Carol Brass CPT-300LR Pocket Trumpet:
Bell Diameter: 4.7”
Bore: .459” ML
Construction: Yellow Brass with Gold Brass Bell.
Available clear lacquer, silver plate, or brushed satin (lacquered)
Dimensions: 14” x 10” x 6”
Materials: ABS plastic shell.
The Carol Brass CPT-300LR is the “third generation” pocket trumpet produced by the Hoxon Gakki corporation of Taiwan. Their earlier pocket trumpets have been sold in the US and Europe under names including Pocket Max, LA Sax, Fasch and (I believe) Phaeton.
This earlier Hoxon pocket model most closely resembles the Benge pocket trumpet. The Benge was first produced in the mid-1960s, and has remained the “gold standard” by which other pocket trumpets are judged. A professional grade trumpet, the Benge retails in the neighborhood of $1600, which, while not inexpensive, is less than some other maker’s pocket models. In this respect, it has established the “bar” for affordable, yet professional pocket trumpets.
I have owned one of the LA Sax models for some time and regard it as an above-average player, to the extent that I keep it in my trunk as my primary gig backup instrument. With that in mind, my expectations for the Carol were quite high.
I compared the Carol Brass Pocket Trumpet against the earlier Hoxon/LA Sax pocket and a 1975 Los Angeles Benge pocket. Please note that the (Hoxon) LA Sax is identical to the currently-sold Colin Pocket Max.
Design & Construction
While a full-size bell doesn’t guarantee a good-sounding pocket trumpet, in my experience it can make a big difference. The Benge’s bell diameter is 4.7 inches (120mm) in diameter, which is duplicated by both Carol and LA Sax (note: Carol also offers the model CPT-300SR, with a smaller 3.7 inch/93mm bell). Hoxon chose to make the Carol’s bell in gold brass which has a slightly higher copper content that the more typical yellow brass. While subtle in appearance, the bell is the most noteworthy aesthetic feature of the Carol.
The Benge and LA Sax share a fold-back style third valve slide, a design feature found on other quality pockets such as Calicchio. The Carol employs a wide-crook style third slide that runs alongside the valve block, similar to the vast majority of pocket trumpets, including the ubiquitous Jupiter. There is nothing new here – Distin pocket cornets used a similar arrangement starting in the 1870’s. As with the Jupiter, this slide as a thumb ring soldered inside the crook, to make it function as a third slide throw. This is not the best design mechanically, as wide-crook slides have to be perfectly aligned to move smoothly. However, the slide on my Carol does move smoothly – although if you move it too far, the shorter of the inner tubes will pop out. It should be noted that neither my LA Sax nor my Benge have any third slide adjustment whatsoever (I have seen Benge pockets with a third slide ring, although the practicality of such an arrangement is questionable due to the ring being virtually inaccessible).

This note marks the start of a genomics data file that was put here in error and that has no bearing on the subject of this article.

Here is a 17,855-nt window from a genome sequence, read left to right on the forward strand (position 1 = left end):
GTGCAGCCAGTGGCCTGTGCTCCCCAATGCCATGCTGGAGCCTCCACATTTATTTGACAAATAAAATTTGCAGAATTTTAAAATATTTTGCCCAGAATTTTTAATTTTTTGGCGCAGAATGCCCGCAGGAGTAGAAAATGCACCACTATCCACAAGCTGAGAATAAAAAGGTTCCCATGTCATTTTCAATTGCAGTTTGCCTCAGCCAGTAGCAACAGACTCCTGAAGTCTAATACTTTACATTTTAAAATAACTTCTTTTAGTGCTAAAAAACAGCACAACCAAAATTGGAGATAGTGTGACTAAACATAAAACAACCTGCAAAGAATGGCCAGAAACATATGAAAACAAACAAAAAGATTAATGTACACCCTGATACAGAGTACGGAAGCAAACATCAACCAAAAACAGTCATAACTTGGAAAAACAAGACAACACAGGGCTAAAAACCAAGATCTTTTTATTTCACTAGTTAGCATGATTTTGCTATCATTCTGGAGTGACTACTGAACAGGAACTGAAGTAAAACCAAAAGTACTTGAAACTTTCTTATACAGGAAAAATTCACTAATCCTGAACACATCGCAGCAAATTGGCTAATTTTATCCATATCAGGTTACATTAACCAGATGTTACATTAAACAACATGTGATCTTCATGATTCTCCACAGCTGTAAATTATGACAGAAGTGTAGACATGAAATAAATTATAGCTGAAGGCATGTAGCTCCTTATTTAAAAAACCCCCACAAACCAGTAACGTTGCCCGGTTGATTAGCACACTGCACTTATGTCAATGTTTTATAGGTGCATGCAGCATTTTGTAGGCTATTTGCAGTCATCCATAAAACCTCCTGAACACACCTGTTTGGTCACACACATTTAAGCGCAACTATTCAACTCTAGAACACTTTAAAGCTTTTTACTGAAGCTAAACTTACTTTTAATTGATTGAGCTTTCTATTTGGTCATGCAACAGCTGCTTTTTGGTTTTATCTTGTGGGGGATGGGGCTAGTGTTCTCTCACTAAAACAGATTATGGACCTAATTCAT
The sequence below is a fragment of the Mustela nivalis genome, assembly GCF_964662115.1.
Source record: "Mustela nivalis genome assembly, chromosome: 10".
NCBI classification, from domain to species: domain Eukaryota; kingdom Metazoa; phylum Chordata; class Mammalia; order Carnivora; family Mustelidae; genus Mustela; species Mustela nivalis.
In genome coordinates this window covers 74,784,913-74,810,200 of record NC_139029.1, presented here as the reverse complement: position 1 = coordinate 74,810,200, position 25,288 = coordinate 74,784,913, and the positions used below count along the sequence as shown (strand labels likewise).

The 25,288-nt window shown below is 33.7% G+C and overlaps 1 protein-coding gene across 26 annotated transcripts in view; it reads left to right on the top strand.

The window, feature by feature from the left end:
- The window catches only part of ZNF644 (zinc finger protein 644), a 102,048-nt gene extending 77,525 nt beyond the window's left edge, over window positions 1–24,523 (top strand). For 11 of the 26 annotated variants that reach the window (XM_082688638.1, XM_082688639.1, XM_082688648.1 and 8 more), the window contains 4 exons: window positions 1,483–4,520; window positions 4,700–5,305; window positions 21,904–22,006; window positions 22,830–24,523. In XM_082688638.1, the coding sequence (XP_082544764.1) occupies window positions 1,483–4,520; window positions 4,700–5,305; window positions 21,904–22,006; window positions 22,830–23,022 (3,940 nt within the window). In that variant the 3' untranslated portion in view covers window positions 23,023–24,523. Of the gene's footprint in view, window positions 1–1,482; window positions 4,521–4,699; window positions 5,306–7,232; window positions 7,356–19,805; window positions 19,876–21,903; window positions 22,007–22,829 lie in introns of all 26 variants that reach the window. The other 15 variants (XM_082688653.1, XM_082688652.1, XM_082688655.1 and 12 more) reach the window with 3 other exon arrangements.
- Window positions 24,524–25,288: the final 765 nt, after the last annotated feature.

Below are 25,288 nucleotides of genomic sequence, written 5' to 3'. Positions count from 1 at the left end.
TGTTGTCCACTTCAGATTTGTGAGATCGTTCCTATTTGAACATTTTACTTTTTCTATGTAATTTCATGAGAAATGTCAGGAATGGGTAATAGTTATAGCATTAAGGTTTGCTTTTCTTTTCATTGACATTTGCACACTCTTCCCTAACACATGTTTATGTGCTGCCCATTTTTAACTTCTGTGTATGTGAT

One of the things I like best about the Carol is that they chose to use a conventional “straight-back” first slide design (same as Benge and LA Sax), instead of the “fold-forward” design seen on the Jupiter and a host of other pockets. This can have benefits in making the instrument easier to hold by not cluttering up the valve block with slide tubing, and also makes it easy to add a thumb saddle or ring to provide first slide throw. Both LA Benge and LA Sax have first slide saddles, both of which are easier to access. On the Carol you either have to reach through the third slide ring and use the tip of your left thumb, or somehow use your right thumb. Neither work well. Personally, I’d have opted for a modified third slide, not adjustable, instead opting for better access to the first slide ring. One note of caution: since the first slide does work so easily, if you have the bell pointed up and happen to depress the first valve, the first slide will most likely drop right off of the horn (I tested this). The simple solution is to tie a loose loop of elastic cord (from the sewing store) through the slide and around nearby fixed tubing.
Overall, the fit and finish is very good, although not quite to the standard set by Benge. The lacquer is nicely done. Hoxon limited the Carol trademark name to the mouthpiece receiver only, leaving the bell un-engraved, which I consider very tasteful. The Carol features heavy mass valve caps, and while currently in vogue, I personally don’t think they make a difference.
The Carol uses Amado-style water keys, which are not my preference -- although these seem to work very well and are reasonably accessible. Earlier Hoxon models used conventional water keys of very good quality. From a manufacturer’s point of view, it’s easy to see why they have gone in this direction, as Amado-style water keys are much easier to install on the horn.